Saturday, January 28, 2012

Educating Children and School Personnel about Disabilities

There has never been a greater need to familiarize school personnel and other students about the ways in which various disabilities affect the students who have them. The days when most students with disabilities were educated apart from their peers are long past. Today, as a result of the Individuals with Disabilities Education Act (IDEA) most children with disabilities spend at least part of the school day in general education classrooms with their nondisabled peers.

However, as experience continues to demonstrate, this increased proximity does not always translate into increased understanding on the part of teachers and nondisabled peers. Instead, research has shown that children with disabilities, whether visible or nonvisible, are more frequently bullied than their nondisabled peers. Those who have significant social skills and communication challenges as a core trait of their disability are at the greatest risk for bullying and marginalization. They are also the most likely to be rejected by their mainstream peers and struggle more with loneliness.

Educators who don’t understand the ways in which specific disabilities affect behavior are more likely to perceive children who have those disabilities as being poorly behaved and needing more discipline, are more likely to get into inappropriate power struggles with them. While children with autism spectrum disorder, psychiatric disorders, and other disabilities may at times willfully choose to engage in inappropriate behaviors, there is great risk when a teacher or administrator acts on an assumption that such a child’ behavior is willful. A history of being punished for behavior that arises from a disability is likely to result in low self-esteem, hopelessness, depression, and a lack of opportunities to learn alternative behaviors.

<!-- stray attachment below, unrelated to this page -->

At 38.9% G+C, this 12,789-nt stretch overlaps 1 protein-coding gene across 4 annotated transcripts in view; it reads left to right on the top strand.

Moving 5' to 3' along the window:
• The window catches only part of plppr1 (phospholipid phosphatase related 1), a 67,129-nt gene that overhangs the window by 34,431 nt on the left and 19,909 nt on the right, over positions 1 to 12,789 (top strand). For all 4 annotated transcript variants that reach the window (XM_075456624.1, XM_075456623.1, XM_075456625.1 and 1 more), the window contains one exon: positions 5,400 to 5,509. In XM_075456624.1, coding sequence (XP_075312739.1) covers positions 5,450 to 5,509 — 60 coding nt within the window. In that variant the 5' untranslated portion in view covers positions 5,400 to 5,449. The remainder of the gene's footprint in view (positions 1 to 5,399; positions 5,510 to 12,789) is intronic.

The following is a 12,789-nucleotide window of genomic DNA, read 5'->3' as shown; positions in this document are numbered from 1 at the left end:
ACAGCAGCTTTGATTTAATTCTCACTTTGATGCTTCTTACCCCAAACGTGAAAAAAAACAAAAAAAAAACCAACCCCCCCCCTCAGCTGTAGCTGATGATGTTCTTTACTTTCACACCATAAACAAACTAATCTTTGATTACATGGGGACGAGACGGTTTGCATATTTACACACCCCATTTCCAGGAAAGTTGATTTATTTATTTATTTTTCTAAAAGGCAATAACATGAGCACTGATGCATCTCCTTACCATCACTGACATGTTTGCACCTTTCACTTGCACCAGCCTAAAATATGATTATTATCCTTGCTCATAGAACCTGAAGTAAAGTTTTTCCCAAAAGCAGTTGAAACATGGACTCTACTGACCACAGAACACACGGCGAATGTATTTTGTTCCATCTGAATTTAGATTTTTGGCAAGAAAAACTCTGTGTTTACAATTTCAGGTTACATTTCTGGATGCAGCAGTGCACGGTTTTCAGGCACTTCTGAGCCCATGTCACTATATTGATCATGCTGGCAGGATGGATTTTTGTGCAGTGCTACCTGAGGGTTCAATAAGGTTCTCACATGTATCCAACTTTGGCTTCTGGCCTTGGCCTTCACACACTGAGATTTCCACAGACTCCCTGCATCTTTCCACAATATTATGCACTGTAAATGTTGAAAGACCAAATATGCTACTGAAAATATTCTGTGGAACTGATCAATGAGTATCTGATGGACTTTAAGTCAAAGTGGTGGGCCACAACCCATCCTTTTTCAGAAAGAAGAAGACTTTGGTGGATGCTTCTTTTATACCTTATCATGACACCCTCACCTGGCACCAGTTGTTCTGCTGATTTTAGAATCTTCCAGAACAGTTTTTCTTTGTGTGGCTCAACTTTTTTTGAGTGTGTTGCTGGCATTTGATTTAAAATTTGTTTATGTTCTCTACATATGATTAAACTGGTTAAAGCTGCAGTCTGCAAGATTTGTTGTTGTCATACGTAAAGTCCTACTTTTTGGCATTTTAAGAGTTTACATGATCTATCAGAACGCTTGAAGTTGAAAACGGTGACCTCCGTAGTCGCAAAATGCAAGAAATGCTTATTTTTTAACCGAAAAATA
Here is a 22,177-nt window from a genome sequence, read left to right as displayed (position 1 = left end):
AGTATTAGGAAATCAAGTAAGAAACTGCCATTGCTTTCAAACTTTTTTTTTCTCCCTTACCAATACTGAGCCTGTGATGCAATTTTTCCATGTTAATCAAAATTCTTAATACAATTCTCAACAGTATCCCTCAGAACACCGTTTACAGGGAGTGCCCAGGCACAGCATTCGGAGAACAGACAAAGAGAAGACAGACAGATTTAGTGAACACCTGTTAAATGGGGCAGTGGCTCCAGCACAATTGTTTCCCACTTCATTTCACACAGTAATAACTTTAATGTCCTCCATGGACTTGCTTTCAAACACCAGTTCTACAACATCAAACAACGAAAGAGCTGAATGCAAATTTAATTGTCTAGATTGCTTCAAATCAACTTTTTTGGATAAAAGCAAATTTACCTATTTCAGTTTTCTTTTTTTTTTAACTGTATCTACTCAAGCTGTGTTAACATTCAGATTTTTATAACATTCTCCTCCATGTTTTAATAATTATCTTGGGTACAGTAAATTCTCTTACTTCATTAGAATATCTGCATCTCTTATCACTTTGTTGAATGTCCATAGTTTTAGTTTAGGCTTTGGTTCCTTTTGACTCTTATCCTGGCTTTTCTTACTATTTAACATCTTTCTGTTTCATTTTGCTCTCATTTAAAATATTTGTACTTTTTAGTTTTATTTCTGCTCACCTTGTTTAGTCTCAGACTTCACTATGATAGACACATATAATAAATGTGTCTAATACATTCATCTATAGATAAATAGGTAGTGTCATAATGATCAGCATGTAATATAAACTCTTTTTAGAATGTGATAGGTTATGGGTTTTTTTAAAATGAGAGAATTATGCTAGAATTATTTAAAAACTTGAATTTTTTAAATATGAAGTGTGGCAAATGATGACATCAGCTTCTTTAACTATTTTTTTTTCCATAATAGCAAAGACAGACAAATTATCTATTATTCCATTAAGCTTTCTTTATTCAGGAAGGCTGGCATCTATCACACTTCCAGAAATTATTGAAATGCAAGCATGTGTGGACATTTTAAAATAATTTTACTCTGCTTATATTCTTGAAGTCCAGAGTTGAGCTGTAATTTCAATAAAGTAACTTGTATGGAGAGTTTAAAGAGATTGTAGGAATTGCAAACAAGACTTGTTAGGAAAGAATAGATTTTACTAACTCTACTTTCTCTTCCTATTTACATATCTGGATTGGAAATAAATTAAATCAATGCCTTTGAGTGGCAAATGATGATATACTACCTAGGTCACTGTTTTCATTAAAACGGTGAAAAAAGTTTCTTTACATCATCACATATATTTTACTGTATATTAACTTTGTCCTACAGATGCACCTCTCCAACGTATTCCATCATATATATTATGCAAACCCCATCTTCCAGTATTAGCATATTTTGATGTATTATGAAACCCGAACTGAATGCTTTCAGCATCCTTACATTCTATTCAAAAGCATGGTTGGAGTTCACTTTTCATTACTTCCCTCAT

The process of teaching kids about disabilities can have a profound impact on the ways in which mainstreamed students interact with their special education peers. Rather than waiting until misunderstanding has resulted in harm to children with disabilities, the provision of information to teachers and students may help them understand why a child learns or behaves differently, and encourage them to avoid engaging in behavior that is hurtful. It may also help students who don’t know how to interact with children with disabilities, to learn how to do so, and open the door to peer relationships.

Before presenting disability information, teachers and parents should determine whether children with disabilities want to be included in the presentation, or whether this would make them uncomfortable. Some children may not want to participate, while others may be willing to engage in a question and answer session. Some presentations for young children include the use of picture books, while presentations for older students may reference various fiction and nonfiction books and resources available on the Internet.

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